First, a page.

Internally, the Switch Up adds a vibration motor, which allows users to feel notifications for pace, time, laps, etc., in situations where they may not be able to hear the audible beep -- running while wearing headphones, for example.

Additionally, the Switch Up features a barometer, for more accurate monitoring of elevation changes, and a thermometer, for monitoring ambient temperature.

Magellan Heart rate monitor and ANT+ monitors
Both the Switch and the Switch Up are compatible with ANT+ monitoring devices, including heart rate monitors, foot pods, bicycle speed and cadence meters, and power meters. Additionally, Magellan offers both Switch devices as part of bundles that include a Magellan-branded heart rate monitor.

After strapping the heart monitor around my chest, just below the breastplate of my rib cage and directly on the skin, the Switch and Switch Up were able to automatically recognize and record my current heart rate, peak heart rate, and activity average heart rate, as well as calculated caloric burn for the activity profile based on the data gathered from my ticker.

Magellan ANT+ HRM
Magellan's ANT+ heart rate monitor is available as part of a Switch bundle or as a separate accessory purchase. Antuan Goodwin/CNET

Performance and Magellan Active Web site
After charging the Switch Up to 100 percent battery, I strapped it onto my wrist, wrapped the ANT+ heart monitor on, and headed outdoors. Magellan recommends that you power the device on outside for fastest GPS reception. The ANT+ device was recognized almost immediately, but initial satellite reception took about 5 minutes, which wasn't too bad for a fresh-out-of-the-box device.

I hit start and went for a brisk walk around downtown San Francisco. The road-running program (I neglected to change the program from run to walk) defaults to auto-laps in one-mile increments, so every now and then I'd feel my wrist buzzing. When I was done with my walk (about 40 minutes) I was puzzled to see that the Switch Up was reporting a low battery. Puzzled, I powered the device off and put it away.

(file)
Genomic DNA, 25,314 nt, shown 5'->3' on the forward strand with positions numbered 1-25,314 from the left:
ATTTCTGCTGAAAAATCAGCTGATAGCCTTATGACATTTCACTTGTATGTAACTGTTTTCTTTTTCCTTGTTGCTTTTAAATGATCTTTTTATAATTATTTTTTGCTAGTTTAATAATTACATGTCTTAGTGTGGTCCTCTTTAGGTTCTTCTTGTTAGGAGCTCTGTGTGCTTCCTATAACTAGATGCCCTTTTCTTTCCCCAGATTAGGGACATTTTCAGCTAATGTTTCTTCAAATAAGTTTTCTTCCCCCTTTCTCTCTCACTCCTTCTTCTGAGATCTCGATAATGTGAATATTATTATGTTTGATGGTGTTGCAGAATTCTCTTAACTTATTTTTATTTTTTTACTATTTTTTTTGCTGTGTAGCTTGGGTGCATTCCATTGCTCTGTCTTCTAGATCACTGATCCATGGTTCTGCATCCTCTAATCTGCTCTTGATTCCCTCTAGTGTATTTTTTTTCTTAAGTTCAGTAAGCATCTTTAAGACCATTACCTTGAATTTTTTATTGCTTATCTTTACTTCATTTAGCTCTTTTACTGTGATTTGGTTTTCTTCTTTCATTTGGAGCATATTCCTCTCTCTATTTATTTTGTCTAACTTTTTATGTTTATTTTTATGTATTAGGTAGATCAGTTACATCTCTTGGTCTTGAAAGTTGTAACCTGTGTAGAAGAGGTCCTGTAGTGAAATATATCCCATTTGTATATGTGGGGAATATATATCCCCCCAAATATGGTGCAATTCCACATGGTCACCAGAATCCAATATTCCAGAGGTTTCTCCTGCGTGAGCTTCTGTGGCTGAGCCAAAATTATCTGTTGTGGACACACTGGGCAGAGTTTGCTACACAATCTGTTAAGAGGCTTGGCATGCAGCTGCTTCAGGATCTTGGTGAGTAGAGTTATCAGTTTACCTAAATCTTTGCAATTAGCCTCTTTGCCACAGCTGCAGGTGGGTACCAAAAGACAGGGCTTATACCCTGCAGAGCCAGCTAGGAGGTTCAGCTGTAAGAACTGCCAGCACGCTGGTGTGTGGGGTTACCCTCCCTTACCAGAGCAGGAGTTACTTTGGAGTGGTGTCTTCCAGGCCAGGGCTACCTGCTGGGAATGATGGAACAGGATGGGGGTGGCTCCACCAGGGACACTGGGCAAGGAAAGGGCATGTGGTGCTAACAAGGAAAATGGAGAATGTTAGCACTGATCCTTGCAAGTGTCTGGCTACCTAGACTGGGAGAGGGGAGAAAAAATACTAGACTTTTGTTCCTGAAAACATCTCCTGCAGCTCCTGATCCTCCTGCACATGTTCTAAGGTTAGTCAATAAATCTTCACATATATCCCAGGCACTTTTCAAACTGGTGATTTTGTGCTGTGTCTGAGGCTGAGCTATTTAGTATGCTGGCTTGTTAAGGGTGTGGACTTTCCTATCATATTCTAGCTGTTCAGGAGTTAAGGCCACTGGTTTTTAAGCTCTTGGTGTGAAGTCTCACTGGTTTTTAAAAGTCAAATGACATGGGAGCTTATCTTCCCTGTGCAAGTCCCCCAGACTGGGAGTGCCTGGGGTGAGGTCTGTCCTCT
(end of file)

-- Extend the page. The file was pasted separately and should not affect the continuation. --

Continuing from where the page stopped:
Later, I plugged the device into my Mac and attempted to upload the recorded activity to but was puzzled to find that there was no saved activity. Digging through the instructions again, I noticed that the Switch series devices don't automatically save their data at the end of a session. With a bit of fiddling, I found the reset and save function (accessed by holding the activity start/stop button for a bit) and was able to successfully upload my data to Magellan's site.

Magellan Active
The Magellan Active Web site allows Switch users to compare and share their results with other users, or just keep their monitoring private. Screenshot by Antuan Goodwin/CNET

Once there, I was able to view my walk on a Google Map, track my pace, elevation, and heart rate on colorful chart, check calories burned, and access a host of other data recorded by the Switch Up. Activities can be set as public or private and shared with other Magellan Active users. Additionally, fitness and GPS geeks can download their activity data in a number of formats including FIT, CSV, KML, and GPX.

In sum
The Magellan Switch devices are rugged, easy to use, and can be extremely useful for monitoring a number of activities where a fragile smartphone running an app like Runkeeper or Nike+ may not be ideal. Sure there are waterproof cases for iPhones, but I think serious triathletes would require something more robust and less bulky for monitoring their running, cycling, and swimming.

However, the Switch series isn't exactly cheap. While they are competitively priced, the $229.99 entry price for the basic Switch precludes this from being an impulse purchase for those who aren't really serious about fitness. Step up to the Switch Up and you gain a few neat functions (thermometer, barometer, and vibration motor) and a ton of flexibility with ability to be used with an included bike mount, but the buyer is also adding to the price tag when they choose this $299.99 device. Both switch devices are more expensive than, for example, the Nike+ SportWatch by TomTom, but are also a bit more fully featured and compatible with more monitoring options thanks to ANT+ compatibility. Still, I'd rather be seen in public wearing the more svelte and attractive Nike watch, which actually functions better as a timepiece when not in use...then again, I'm no athlete, so take that last opinion with a few pinches of salt.

Additionally, both the Switch and Switch Up can be purchased in bundles that include the ANT+ heart rate monitor for $279.99 and 349.99, respectively.